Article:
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Subject: rec.running FAQ, part 2 of 8

This article was archived around: 25 May 2006 04:23:47 GMT

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Archive-name: running-faq/part2 Last-modified: 13 Dec 2003 Posting-Frequency: 14 days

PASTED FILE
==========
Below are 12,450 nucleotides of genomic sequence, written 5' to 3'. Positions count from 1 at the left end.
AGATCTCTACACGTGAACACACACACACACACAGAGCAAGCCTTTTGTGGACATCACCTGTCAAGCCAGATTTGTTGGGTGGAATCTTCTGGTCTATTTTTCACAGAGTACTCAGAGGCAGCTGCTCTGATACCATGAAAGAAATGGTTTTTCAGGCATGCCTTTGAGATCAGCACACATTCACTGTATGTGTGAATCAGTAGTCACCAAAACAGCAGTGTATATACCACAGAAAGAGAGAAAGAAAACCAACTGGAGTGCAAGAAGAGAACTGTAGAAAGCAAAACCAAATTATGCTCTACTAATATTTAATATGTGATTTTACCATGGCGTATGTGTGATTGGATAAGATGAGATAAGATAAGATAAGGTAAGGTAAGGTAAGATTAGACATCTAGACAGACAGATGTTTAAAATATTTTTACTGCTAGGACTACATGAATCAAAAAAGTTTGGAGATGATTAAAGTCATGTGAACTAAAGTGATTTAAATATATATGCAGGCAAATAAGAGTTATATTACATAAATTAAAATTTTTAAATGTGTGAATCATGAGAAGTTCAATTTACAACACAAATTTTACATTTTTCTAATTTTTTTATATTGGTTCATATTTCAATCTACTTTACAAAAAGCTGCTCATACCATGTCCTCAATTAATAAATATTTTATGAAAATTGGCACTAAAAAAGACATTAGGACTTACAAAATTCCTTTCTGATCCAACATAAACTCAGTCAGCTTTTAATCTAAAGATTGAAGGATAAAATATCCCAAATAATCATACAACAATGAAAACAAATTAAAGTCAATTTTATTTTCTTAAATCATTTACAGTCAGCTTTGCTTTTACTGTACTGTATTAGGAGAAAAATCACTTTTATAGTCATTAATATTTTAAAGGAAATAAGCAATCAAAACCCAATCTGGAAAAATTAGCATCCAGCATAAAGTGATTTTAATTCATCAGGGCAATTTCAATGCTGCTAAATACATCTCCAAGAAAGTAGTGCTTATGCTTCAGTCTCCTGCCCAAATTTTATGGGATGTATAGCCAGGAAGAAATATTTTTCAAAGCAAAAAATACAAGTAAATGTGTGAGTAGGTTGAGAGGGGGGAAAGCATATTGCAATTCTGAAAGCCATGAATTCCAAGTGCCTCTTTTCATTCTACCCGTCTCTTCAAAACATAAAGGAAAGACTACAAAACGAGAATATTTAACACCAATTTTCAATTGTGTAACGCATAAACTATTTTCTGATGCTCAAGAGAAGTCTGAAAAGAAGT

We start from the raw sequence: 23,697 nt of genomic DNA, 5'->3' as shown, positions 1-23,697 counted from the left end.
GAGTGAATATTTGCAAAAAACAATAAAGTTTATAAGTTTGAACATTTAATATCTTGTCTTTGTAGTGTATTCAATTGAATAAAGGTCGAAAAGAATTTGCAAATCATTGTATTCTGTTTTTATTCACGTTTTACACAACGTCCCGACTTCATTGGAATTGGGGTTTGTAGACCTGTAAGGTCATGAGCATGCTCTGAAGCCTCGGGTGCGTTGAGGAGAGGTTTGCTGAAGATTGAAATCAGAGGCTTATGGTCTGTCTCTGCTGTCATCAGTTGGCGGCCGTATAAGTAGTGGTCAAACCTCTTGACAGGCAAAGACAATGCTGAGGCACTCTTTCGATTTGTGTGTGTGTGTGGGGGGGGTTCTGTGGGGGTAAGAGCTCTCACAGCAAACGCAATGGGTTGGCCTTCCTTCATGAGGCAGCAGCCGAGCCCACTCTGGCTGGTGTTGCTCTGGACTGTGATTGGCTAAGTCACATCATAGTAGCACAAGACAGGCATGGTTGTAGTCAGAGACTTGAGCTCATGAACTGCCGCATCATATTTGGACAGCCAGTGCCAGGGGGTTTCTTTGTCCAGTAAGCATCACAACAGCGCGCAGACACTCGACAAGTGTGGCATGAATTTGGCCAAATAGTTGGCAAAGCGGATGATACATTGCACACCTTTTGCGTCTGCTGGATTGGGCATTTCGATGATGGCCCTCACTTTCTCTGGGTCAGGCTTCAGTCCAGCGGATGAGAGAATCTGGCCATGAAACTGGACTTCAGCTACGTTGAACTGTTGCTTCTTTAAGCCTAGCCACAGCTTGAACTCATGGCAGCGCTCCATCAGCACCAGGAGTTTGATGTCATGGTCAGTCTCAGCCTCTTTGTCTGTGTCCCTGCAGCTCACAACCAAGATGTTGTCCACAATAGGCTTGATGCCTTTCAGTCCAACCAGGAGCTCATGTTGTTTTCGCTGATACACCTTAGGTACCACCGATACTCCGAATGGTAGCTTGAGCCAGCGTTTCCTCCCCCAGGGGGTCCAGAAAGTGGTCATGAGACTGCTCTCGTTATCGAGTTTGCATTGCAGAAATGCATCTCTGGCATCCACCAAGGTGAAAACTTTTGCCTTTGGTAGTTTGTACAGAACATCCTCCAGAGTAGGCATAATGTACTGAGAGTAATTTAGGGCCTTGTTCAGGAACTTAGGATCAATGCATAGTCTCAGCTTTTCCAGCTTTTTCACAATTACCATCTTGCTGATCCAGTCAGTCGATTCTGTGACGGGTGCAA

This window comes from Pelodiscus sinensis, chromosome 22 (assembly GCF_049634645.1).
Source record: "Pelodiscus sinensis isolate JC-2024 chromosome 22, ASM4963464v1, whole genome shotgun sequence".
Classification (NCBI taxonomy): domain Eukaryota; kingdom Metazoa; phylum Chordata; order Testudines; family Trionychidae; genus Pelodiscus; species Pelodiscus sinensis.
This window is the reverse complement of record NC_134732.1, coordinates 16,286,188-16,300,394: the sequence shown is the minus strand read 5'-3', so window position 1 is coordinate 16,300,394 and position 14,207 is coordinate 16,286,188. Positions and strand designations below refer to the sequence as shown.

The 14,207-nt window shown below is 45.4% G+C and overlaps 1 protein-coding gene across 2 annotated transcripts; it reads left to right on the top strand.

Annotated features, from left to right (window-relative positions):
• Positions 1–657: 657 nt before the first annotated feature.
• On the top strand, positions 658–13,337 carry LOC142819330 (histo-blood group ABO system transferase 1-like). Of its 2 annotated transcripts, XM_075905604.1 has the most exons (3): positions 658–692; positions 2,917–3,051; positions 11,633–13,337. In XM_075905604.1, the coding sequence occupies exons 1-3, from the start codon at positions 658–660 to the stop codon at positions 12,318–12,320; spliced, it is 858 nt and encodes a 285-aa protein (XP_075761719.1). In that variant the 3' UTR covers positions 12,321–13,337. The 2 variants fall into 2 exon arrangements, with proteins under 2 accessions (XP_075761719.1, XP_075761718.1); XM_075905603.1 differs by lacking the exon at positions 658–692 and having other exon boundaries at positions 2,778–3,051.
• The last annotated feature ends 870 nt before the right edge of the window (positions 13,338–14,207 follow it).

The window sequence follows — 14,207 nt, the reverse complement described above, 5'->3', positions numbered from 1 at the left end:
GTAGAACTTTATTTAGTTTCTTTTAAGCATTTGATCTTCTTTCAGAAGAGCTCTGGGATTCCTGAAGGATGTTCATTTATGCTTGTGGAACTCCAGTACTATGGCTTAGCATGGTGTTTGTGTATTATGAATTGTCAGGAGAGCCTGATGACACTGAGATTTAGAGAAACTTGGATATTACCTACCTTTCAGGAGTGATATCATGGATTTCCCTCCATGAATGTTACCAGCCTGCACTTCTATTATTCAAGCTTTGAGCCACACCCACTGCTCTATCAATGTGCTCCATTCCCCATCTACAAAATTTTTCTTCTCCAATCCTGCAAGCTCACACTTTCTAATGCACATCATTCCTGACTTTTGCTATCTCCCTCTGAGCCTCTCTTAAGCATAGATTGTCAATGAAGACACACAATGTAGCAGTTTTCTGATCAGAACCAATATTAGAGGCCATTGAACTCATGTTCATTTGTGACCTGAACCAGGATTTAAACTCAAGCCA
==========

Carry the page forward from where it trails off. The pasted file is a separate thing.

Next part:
SOURCES: Fats are stored as adipose, body fat, and muscle fat (triglycerides). CHOs are stored as muscle and liver glycogen (long chains of glucose) and blood glucose. During a workout the early phases are characterized by a reliance on CHOs, both muscle glycogen and blood glucose. The blood glucose comes from the breakdown of liver glycogen. Again this is dependent upon intensity (see above). However, the muscle can also use fat as a fuel, The sources of this are from the inside of the muscle or from the outside - i.e. from adipose tissue. The problem is that levels of fats from adipose take a while to reach high enough levels for their use to become significant. Their concentration in the blood only reaches very high levels when the intensity of the exercise is low (i.e. 50% of max or less) and if the duration is sufficient (1 hour or more). However, when the concentration of fats from outside of the muscle is high enough the muscle can use these instead of glycogen and delay the use of glycogen, this is critical at times since muscle glycogen is a "rate-limiting" fuel for muscle. That is when muscle glycogen runs out, or gets very low, then you feel terrible - you've BONKED or HIT THE WALL (see below). BONKING/HITTING THE WALL: Lots of people talk about the phenomenon of bonking. It hits some people harder than others, I don't know why and have never seen any good information why? However, bonking is a combination of two processes. The first is a lack of muscle glycogen (see above). The second is low blood glucose. When muscle glycogen is low the muscle runs into a fuel crisis. It cannot burn fats at a rate high enough to sustain the muscle's maximal output. The consequence is that your muscle switches to burning more fats and so you have to slow down. The crappy feeling that you experience at the same time, often characterized by nausea and disorientation, is likely a consequence of low blood sugar/glucose (hypoglycemia). The trick then is to alleviate/delay the onset of these symptoms by consuming sugar solutions, or simply by becoming so well trained that you don't have to worry (see TRAINING below). Why is low blood sugar bad? Because your brain, eye tissue, and others are able to burn only glucose. That is when the levels of glucose are low your brain runs out of fuel, so you feel awful. Your vision might become impaired also. FATS vs. CHOs: However, as I've said above your muscle can burn fats and if given the chance your muscle will burn whatever fuel it has in the greatest abundance, even lactate! So, if supplied with enough fat muscle can burn fat and hence, "spare" muscle glycogen. This is the idea behind many runners drinking caffeine/coffee before a race. The caffeine has effects that cause release of fats from adipose tissue and the level of fats in the blood increases. The end result is that for the early phases of the race the runner's muscle's can use fat and delay the use of muscle glycogen, hence, sparing that glycogen for later use. One should be cautioned, however, that this mechanism for increasing fat usage has only been shown with some very high doses of caffeine that are not achievable without taking caffeine pills. It also critically dependent upon the person's habitual caffeine intake ("big" coffee drinker appear not to derive as great of a benefit as non-habitual users). There are other ways to maximize the use of muscle glycogen, however. CHO LOADING: CHO loading is a practice that many athletes use before a longer duration event to "supercompensate" their muscles with glycogen, delay it's running out (see above). The practice is of little use when the duration of the event is less than 60 minutes, since muscle glycogen will usually be able to meet the demands of such a duration. However, it should be noted that repeated bouts of high intensity exercise will also deplete one's muscles of glycogen (for example wrestling 3-4 bouts in one day). There are two basic protocols for CHO loading, one is just as good as the other. However, they involve an initial bout of exercise to deplete the muscle's glycogen (under normal dietary conditions), followed by a period of high CHO diet (i.e. 70% or more of one's total calories from CHO). This period should be the 4-5 days prior to the event and should be a time when the athlete tapers their training, so as not to deplete muscle glycogen too much. The result is an overload of glycogen in one's muscles. Two notes: 1) This procedure will result, if done correctly, in most people gaining 2-5 pounds. Why? Because muscle and liver glycogen is stored with water and increasing glycogen will increase water content - i.e. increased weight is water. 2) Preliminary evidence indicates that this procedure is less effective in women. That is to say that if a female runner were to increase her CHOs to 70% (or >) of her caloric intake she may not have an increase in muscle glycogen. Why? It may relate to a gender difference in the ability to store muscle glycogen or in the amount of CHOs that 70% of the female athlete's diet represents (i.e. 70% of a 2000 calorie diet would be 1400 Cal from CHO, eating this may not be enough to increase muscle glycogen content). Stay tuned for more info here! TRAINING: When one trains or conditions by completing endurance exercise changes occur at many levels, including the muscle. The changes that occur at the level of the muscle include an increased ability to utilize fats. Not surprisingly then one's endurance is increased. How? An increased utilization of fats means less reliance on glycogen, less reliance on glycogen means you don't run out of the fuel that allows you to maintain a high rate of muscle contraction, and hence a high rate of running/exercising. Another adaptation that occurs is that your muscle uses less glucose, this is important for tissues such as brain (see above). --------------------------------------------------------------------------- Conversion chart (Jack Berkery BERKERY@CRDGW2.crd.ge.com) 1 yard = .9144 meter 100 yards = 91.4400 meters 220 yards = 201.1680 meters 440 yards = 402.3360 meters 880 yards = 804.6720 meters 1 meter = 1.094 yards 100 meters = 109.400 yards 200 meters = 218.800 yards 400 meters = 437.600 yards 800 meters = 875.200 yards 1 mile = 1.609 Kilometers 1 mile = 1760 yards = 5280 feet 1 Kilometer = .6214 miles = 1094 yards = 3281 feet Kilmoeters to miles Miles to Kilometers ------------------------------------------------------ 1 km = .6214 miles 1 mile = 1.609 km 2 km = 1.2418 miles 2 miles = 3.218 km 3 km = 1.8642 miles 3 miles = 4.827 km 4 km = 2.4856 miles 4 miles = 6.436 km 5 km = 3.1070 miles 5 miles = 8.045 km 6 km = 3.7284 miles 6 miles = 9.654 km 7 km = 4.3498 miles 7 miles = 11.263 km 8 km = 4.9712 miles 8 miles = 12.872 km 9 km = 5.5926 miles 9 miles = 14.481 km 10 km = 6.2140 miles 10 miles = 16.090 km 11 km = 6.8354 miles 11 miles = 17.699 km 12 km = 7.4568 miles 12 miles = 19.308 km 13 km = 8.0782 miles 13 miles = 20.917 km 14 km = 8.6996 miles 14 miles = 22.526 km 15 km = 9.3210 miles 15 miles = 24.135 km 20 km = 12.4280 miles 20 miles = 32.180 km 25 km = 15.5350 miles 25 miles = 40.225 km 30 km = 18.6420 miles 1 marathon = 26 miles + 385 yards = 42.186 km --------------------------------------------------------------------------- Fluid replacement (2 personal methods) As an ultramarathoner, trail runner fluid replenishment etc. is quite important. My findings, based on personal experience, is that in 90+ degree weather I use a liter per hour on a one hour run - and that is carrying the water with me. If you are not running enough distance, dont be concerned about energy type drinks, and you probably don't lose enough salts to need electrolytes. But your system will absorb more fluid faster is it is hypotonic and cool. If you guys are always running for 45 minutes or an hour in HOT weather - I would really suggest carrying water. When you realize your dehydrated its TOO late - and it takes longer to replenish fluids than it does to lose them. (Milt Schol milts@mse.cse.ogi.edu) I prepare for a run with about 24-30 ounces of lukewarm water within 3 hours of the run. As for after the run, if it was particularly strenuous (and in the 85+ and humid Pittsburgh weather of late, the runs have been strenuous for me), within 10-15 minutes following the run, I take ~10-15 ounces of room-temperature, diluted Exceed (about 2 parts Exceed to 3 parts water). I follow that with about 24-30 ounces of room-temperature water over the next hour or two. (Barbara Zayas bjz@sei.cmu.edu) --------------------------------------------------------------------------- Noakes's Ten Laws of Running Injuries (John Schwebel jcs@cbnewsh.cb.att.com) Ten Laws of Running Injuries stated therein: The 1ST LAW OF RUNNING INJURIES: Running Injuries Are Not an Act of God The 2ND LAW OF RUNNING INJURIES: Each Running Injury Progresses Through Four Grades The 3RD LAW OF RUNNING INJURIES: Each Running Injury Indicates That the Athlete Has Reached the Breakdown Point The 4TH LAW OF RUNNING INJURIES: Virtually All Running Injuries Are Curable The 5TH LAW OF RUNNING INJURIES: X-Rays and Other Sophisticated Investigations Are Seldom Necessary to Diagnose Running Injuries The 6TH LAW OF RUNNING INJURIES: Treat the Cause, Not the Effect The 7TH LAW OF RUNNING INJURIES: Rest is Seldom the Most Appropriate Treatment The 8TH LAW OF RUNNING INJURIES: Never Accept as a Final Opinion the Advice of a Nonrunner The 9TH LAW OF RUNNING INJURIES: Avoid the Knife The 10TH LAW OF RUNNING INJURIES: There Is No Definitive Scientific Evidence That Running Causes Osteoarthritis in Runners Whose Knwees Were Normal When They Started Running --------------------------------------------------------------------------- Second Wind (Newsweek July 27, '92) If an Olympian experiences a second wind, it's probably a sign that he isn't in a great shape. Scientists are divided over whether a second wind is purely psychological - the athlete "willing" himself forward. But if it has a physical basis too, the sudden feeling of "I can do it!" right after "I want to die" probably reflects a change in metabolism. The body gets energy by breaking down glucose, which is stored in muscles. This reaction releases lactic acid, which the body must burn in order to prevent a lactic-acid buildup that causes cramps. Burning lactic acid requires oxygen. If the body does not breathe in enough oxygen; the runner experiences oxygen debt: the heart beats more quickly; the lungs gasp; the legs slow. The second wind, says physicist Peter Brancazio of Brooklyn College, may come when the body finally balances the amount of oxygen coming in with that needed to burn the lactic acid. (When burned, lactic acid is transformed into sweat and carbon dioxide.) Why doesn't everybody get a second wind? Couch potatoes don't push themselves past oxygen debt; true Olympians have enough lung capacity and cardiovascular fitness to avoid oxygen debt in the first place. --------------------------------------------------------------------------- Soda Pop (Paulette Leeper pleeper@wtcp.DaytonOH.NCR.COM) Q: Does anyone have any opinions on Soda pop as a drink in General. I find the CAFFEINE in soda to be irritating and DEHYDRATING, so, IMHO, drinking soda with caffeine (regardless of whether or not it contains sugar or aspartame) defeats the purpose of quenching thirst. It's much like drinking beer to quench thirst... it FEELS good, and TASTES good, but as a mechanism for hydration, it does the exact opposite. --------------------------------------------------------------------------- Computer Software (Jack Berkery berkery@emmax5crd.ge.com) (Paul Gronke, Gronke@acpub.duke.edu) There is a Shareware program in the WUSTL archives available through anonymous ftp. (also on other archive sites) Look into ../msdos/database/joggr105.zip I didn't exactly like it but it may suit your style. It works with CGA/EGA/VGA graphics. Don't know how it functions under windows. ntu.ac.sg [155.69.1.5] AEROBIX.ZIP B 81246 910420 Fitness Log: Record aerobic exercise/progres JOGGR105.ZIP B 59053 920312 Runner's log and analysis database, v1.05 PT100.ARC B 175592 890914 Physical Training test scorekeeper database RUNLOG.ZIP B 71801 900308 Runner's/bicycler's workout log --------------------- All programs are available in the DATABASE directory on Simtel, via anonymous FTP. There are a number of Simtel mirrors, including WUARCHIVE.WUSTL.EDU (dir = mirrors/msdos/database), OAK.OAKLAND.EDU (dir = pub/msdos/database), and a lot of non US sites. RUNCOACH.ZIP RunCoach RunCoach helps coach people who are running, jogging or racing. It is based on Artificial Intelligence techniques and can produce an optimum training program tailored to the individual. If you are just starting to run, want to enter a fun run or are an expert runner and want to improve your time then RunCoach can help. First you enter some data about yourself, then set a goal race (or ask RunCoach to suggest one), tell RunCoach when you can train and RunCoach will quickly generate a personalised training schedule. It will also estimate how likely you are to succeed at your goal. Ver 0.90 was the first public release and can be found as RUNCOACH.ZIP. Ver 0.94 (RUNCO94B.ZIP) is the latest (july 95) release. It works in both miles or kms, has a better understanding of the taper, has a built in series of running guides and has a built in sports psych, so you can discuss any problems. It is available from a number of FTP sites but as an example try Simtel: oak.oakland.edu /SimTel/msdos/database/runco94b.zip Its running knowledge is extensive and includes the following:- - internally classifies runners into five major groups - takes into account age, experience, PB's, sex, training program etc - able to select days of the week you can run, and your long run day - provides feedback on whether you are capable of meeting your goal time - can suggest goal's based on your individual ability - provides a schedule even if Run Coach is sceptical you can reach your goal - knows about VO2 max, anaerobic threshold, efficiency, long runs etc - has many rules for minimising injury - has a variety of individualised speedwork schedules built in - understands periodisation & complex schedules & selects between them - can predict race results for distances not previously run - can produce a schedule for the complete beginner through to the elite RUNLOG.ZIP - I found this to be a barely usable program. It was not at all clear what I needed to enter at any of the prompts. There was no help key. There was no information telling me what format any times, distances, etc. need to be entered as. This does have a time prediction module. The interface is kind of nice. There are graphical displays of improvement, heart rate, etc. With a better manual expaining what you need to enter, I would rate is usable. At present, I found the other programs nicer. If you figure out what need to be entered where, you can use this program. JOGGR105.ZIP - This is a program of British origin. The interface is kind of interesting. It has most of the data entry options that you would want. It will graphically display your improvement. You can control the menu of courses so that you don't have to reenter distance and course info each time. Most annoying problem: everythin is in British units, so that you have to convert 100 meter dash, 5K, 10K, etc. into milage. This might not be a drawback for some; it is a major drawback for me. The data entry, printing is all nice. It escapes from errors well (unlike Runlog, which tends to bomb). This is definitely usable. RUNSTA11.ZIP - I really like this program and will continue to use it. It is by far the largest of the programs (300K zipped, 3 times the size of the others), so you might go for another if disk space is a problem. However, you get a full featured training / racing log for the space. What I like about it: 1) you can make it as complex or simple as possible. Via config options, you can enter for each race/training: shoes, weather, heart rate, health, hilliness, race surface, temp, calories...or none of these, depending on your preference. 2) You can easily set up a menu of courses to choose from in the race *and* training run entry 3) Race and Training are kept separate, a very nice feature if you want to track training runs and racing in the same database. 4) Multiple database files easily used, special configs are unique to each database file (meaning that you can monitor bicycle, running in the same program) 5) Can display data entries (runs) in a "calendar" format, then select the ones you wish to examine with a keystroke 6) Nice graphical displays Drawbacks: requires more memory than the other programs. Might not run on pre-286 machines, but I don't know. More disk space required. Not sure if it does time forecasting, I need to check. RUNSTAT3 Ver.3.0, Jan. 1995 by Scott Diamond <scott.k.diamond@tek.com> RunStat3 is a Windows program useful to runners The program's main window is a pace calculator. You enter distance and time for your run and RunStat3 calculates your pace for your run and finishing times for a large set of distances and times. E.g., if you ran a 10k run, RunStat3 would list finishing times for 1 mile, 5k, 10k, 1/2 marathon, marathon, etc (you can add your own custom entries). Two listing for finishing times are presented, one based on running at constant pace and a 'realistic' estimate which accounts for slowing your pace the longer you run. RunStat3 also supports an ascii logbook in which users can keep a record of all their runs. RunStat3 includes a searching, plotting and statistics calculator so that you can search your log book and plot all your times for a given course, or total your mileage for each pair of shoes or make other plots. There is almost no limit to the number of entries you can place in your log file for tracking your runs (e.g temp., wt, avg. heart rate, course, shoes, etc.) The program is freeware. For more information, set your web-browser to: <http://www.scottdiamond.com/Running/runstat/runstat.html> =========================================================================== Hashing From: Dweezil the Butt Beaker <daveo@theopolis.orl.mmc.COM> Subject: Rules of Hashing (one version, re: Rule Six) Organization: Orlando Hash House Harriers X-Hhh: A Drinking Club With A Running Problem. X-Hhh-Motto: If you have half a mind to hash, that's all you need. X-Hhh-Philosophy: Carpe Cerevisiam X-Oh3-Motto: We get drunk, we get naked, we give hashing a bad name. X-O2H3-Motto: We have beer, we have cookies, we give hashing a nice name. X-Dbh3-Motto: Daytona Beach Hash House Harriers never run out of beer. X-Dbh3-Motto: We have beer before, during, and after the hash. The Hash House Harriers is a running/drinking/social club which was started by bored expatriates in Kuala Lumpuer, Malaysia in 1938. ("Hash House" is the nickname of the restaurant/bar to which they retired for food and beer after a run.) Hashing is based on the English schoolboy game of "Hare and Hounds"; a Hash is a non-competitive cross-country run set by one or more runners called hares. The hares run out in advance of the other runners (the pack of hounds), and set a course marked by white flour, toilet paper, and/or chalk marks. Hash Rules ---------- 1. A HASHMARK is a splash of flour used to mark the trail. The pack should call out "On-On" when they see a hashmark. Blasts on horns, whistles, and other noise makers are encouraged. Hounds asking "RU?" (are you on trail?) of the FRB's (Front-Running Bastards) should be answered "On-On", which means they are on trail, or "Looking", which means they`ve lost the trail. 2. ARROWs, or several closely spaced hashmarks, are used to indicate change of trail direction. Hound should use arrows different from those used by the hares as necessary to assist hounds further back in the pack. 3. A CHECKMARK is a large circled X, or a circle with a dot at its center (fondly known as a "Titty Check"). Checkmarks indicate that the trail goes "SFP"; that is, the pack must search for true trail. Hounds should call out "Checking" when they see a checkmark. (Checking IS NOT Looking!) 4. A Backtrack is three lines chalked or drawn in flour across the trail, indicating a false trail. The pack, upon encountering a backtrack, calls out "On-Back" or "Backtrack", and goes back to the last checkmark to find true trail. Sometimes a hound will draw an arrow with a backtrack sign at the checkmark to identify the false trail for the rest of the pack. A CHECKBACK is a devious variation of the checkmark/backtrack. A checkback is a CB followed by a number. For example, a "CB 5" means to backtrack five hashmarks, then look for true trail as one would at a check. Also known as a COUNTBACK. A WHICHWAY is two arrows, only one of which points toward true trail; no hashmarks will be found in the other direction. 5. Tradition requires a DOWN-DOWN (chug-a-lug) of a beer after a hasher's virgin hash, naming hash, and other significant occasions, e.g., 25th hash, 50th hash, etc. A Down-Down is also in order for hares, visitors, and for any other reason that can be thought up. While frowned upon as "alcohol abuse", it is permissible for non- drinkers to pour the beer over their head; a soda Down-Down may also be elected. The primary consideration of the Down-Down is that once the mug leaves the drinker's lips, it is turned upside-down over the head. 6. THERE ARE NO RULES. =========================================================================== Interval training (micbrian@ubvmsb.cc.buffalo.edu) First off, keep in mind that the interval part of the run is the rest part. This is where your body recovers and strengthens itself. Secondly, say your goal is to run an 8 minute/mile 10k. Start your intervals by doing 5X400m at a little under 2 minutes per rep. You'll see that an 8min mile is a 2min 400, so to better that, you run a little faster, as I said. Walk or jog between the rep (this is the interval). Remember to keep with what you started at. If you jogged to rest, don't walk during the next interval. Intervals should be challenging, but not defeating. If you are having problems maintaining your form during the course of the whole run, you are doing too much. You should feel good at the end of your run, not ready to drop dead. Remember to warmup and cool down sufficiently before and after intervals. 10 minutes of jogging is suggested. Other things to remember: you can customize intervals to achieve different things. For example, to increase endurance, you can decrease your interval while running the same rep. Or you can increase the rep and still do the same interval. You can work on speed by running faster reps. There are other variations as well, but I don't remember all of them. Lastly, make sure you have a good aerobic base when you start, and don't do too much too fast. You can tire your muscles out, and it will take a while to recover. Your goal is to exercise your fast twitch muscles, those used for speed. I've been doing intervals for about 2 months now, and it has made a difference. The first race I ran after starting intervals, my time dropped by about 15 seconds. I have a race tomorrow, and am hoping to improve on that. I also notice I have more pep in my regular workouts. I get out there, and once I'm warmed up, my body wants to run fast. =========================================================================== Legs Sore knees ( Elizabeth Doucette <ead@nbnet.nb.ca>) When running (also walking, and cycling), the inner most quad. muscle (inner part of thigh) does not get exercised as much as the other three quad. muscles of the thigh. If this inner muscle isn't strengthened by specific exercises, an imbalance of the muscles may occur. This can cause irritation of the underside of the kneecap (chondromalacia patellae) because the imbalance of the muscles can pull the kneecap towards the outside of the leg. The kneecap (which has two convex faces on the back) rides in a broad indentation on the femur. Weak inner quadriceps (M. Vastus medialis) can pull the kneecap slightly out of its "track"; and it is theorized that this is what causes chondromalacia (which I believe is called patellofemoral pain syndrome these days). [edited for correctness 2/19/95 by lmm5@postoffice. mail.cornell.edu (Lucie Melahn)] I had chondromalacia patellae for a long time (and many of my running friends did too) but I haven't had problems since I've been doing specific exercises for my inner quad. muscle. It is tedious and boring but it works. I haven't had knee problems for about 3 years now :-). I should do this every day, whether I work out or not, but I don't always. If I feel any discomfort at all in my knees, I make sure I'm more diligent with this exercise and the discomfort always disappears. I'm always able to prevent a problem now. The exercise is just a leg raise with the foot flexed and pointing away from the body. With this exercise make sure that your back is supported. As your quad. muscles fatigue, there is a tendency to help out with your back muscles. You may not realize that you're doing this until you notice later that your back is a little sore. Sitting on the floor, bend one leg (like you're going to do a sit-up), bringing the knee towards the chest. The other leg is straight. Place your hands behind you on the floor to support your back. You can vary this by leaning against a wall and hugging your knee to your chest with both arms. YOUR CANNOT BE TOO CAREFUL WITH YOUR BACK. For ease of explanation, start with your right leg being straight and flex your foot (bring your toes towards your head, as opposed to pointing them away from you). Turn your leg to the right, so that your toes and knee are pointing to the right as far as possible. The position of the foot is important because it helps to isolate the inner quad. muscle. Now, do leg raises. When I started I could only do 10 or 20 before I needed to rest. Don't do the leg raises too quickly because technique is more important than speed. I now do three sets, each leg of 60 repetitions (alternating legs after each set) for a total of 180 per leg. It takes me about 10 minutes. You can tell if your muscle is getting fatigued because it will start to quiver. Don't push it, change legs. Keep note of how many repetitions you do before you get fatigued and try to increase the repetitions next time. Compare you to you, not to others. Leg presses used to bother my knees. Now that I'm doing leg raises, the leg press doesn't bother me any more. Technique is important when doing leg presses. (Technique is probably more important than the fact that I'm doing leg raises). Make sure that the seat is forward far enough, so that when you press you cannot lock your knee. This makes the initial position feel too cramped. My knees feel too close to my chest. But it works for me and for others (both men and women) that I work out with. Nautilus equipment uses a cam system, such that there is less resistance on your knees in the initial, starting position, so there is less chance of injury. --------------------------------------------------------------------------- Leg Massage (John Boone boone@IDA.ORG) (From Bicycling magazine, pp.76-77, July 1992, Reproduced without permission) MASSAGE TECHNIQUES 1. Full Muscle Flush This surface stroke prepares the muscles for deeper work. It loosens the fibers and increases the blood flow to wash out lactic acid and other toxins. Begin with the calves. Place the palms flat against the bottom of the muscle and stroke toward the heart in a continuous movement. Always stroke toward the heart so the blood containing the toxins isn't traveling back into the muscles. After a few of these, knead the muscle during the stroke by working the bottom of the palms in and out. End with the original flat stroke. 2. Broad Cross-Fiber Stroke After each muscle group has been flushed, use the same palm position at the center of the muscles, but work sideways. Press harder than the flush. The hands are moving acros the muscle fibers, separating them and making them pliable so the massage can go deeper with the next type of stroke. This is a great supplement to stretching. It makes muscle fibers less likely to tear. End with more flushing. 3. Deep Muscle Spress "Spress" is a Swedish term. This technique is also known as muscle stripping. Use fingers, knuckles, or even elbows to penetrate the muscle. [Press deep into the leg where previously rubbing the surface.] Apply pressure until the comfort limit is passed. If there's pain, work slower, or do a few palm strokes before spressing again. Knuckles and thumbs work best. Concentrate on specific areas, instead of stroking the whole muscle. But remember to work toward the heart. SELF-MASSAGE Initial Strokes Self-massage uses the same sequence of strokes as assisted massage, and the same order of muscles -- calf, quads, hamstrings, glutes. But it's usually less effective because self-massagers get tired or bored quicker. The most common mistake is skipping the full-muscle flush or cross-fiber stroke to concentrate on the spress in the sorest areas. If you don't prepare the muscles, you won't be able to penetrate deep enough. [...] Be sure you're applying pressure with both hands. Sometimes one side of the leg gets shortchanged. Going Deeper The advantage of self-massage is that you know exactly where it hurts and can key on these areas. You also know when your muscles are loose enough for deeper penetration. [...] Amateurs usually don't go [deep enough] in assisted massage, or do so too quickly and it hurts. You can find that perfect balance. [...] It's best to use both [hands], but fatigue is a problem in self-massage. -- Austin "Ozzie" Gontang, Ph.D. TEC International 2903 29th St San Diego, CA 92104-4912 hm/off. 619-281-7447 fax 619-281-9468 email <gontang@electriciti.com> Chief Executives Working Together http://www.teconline.com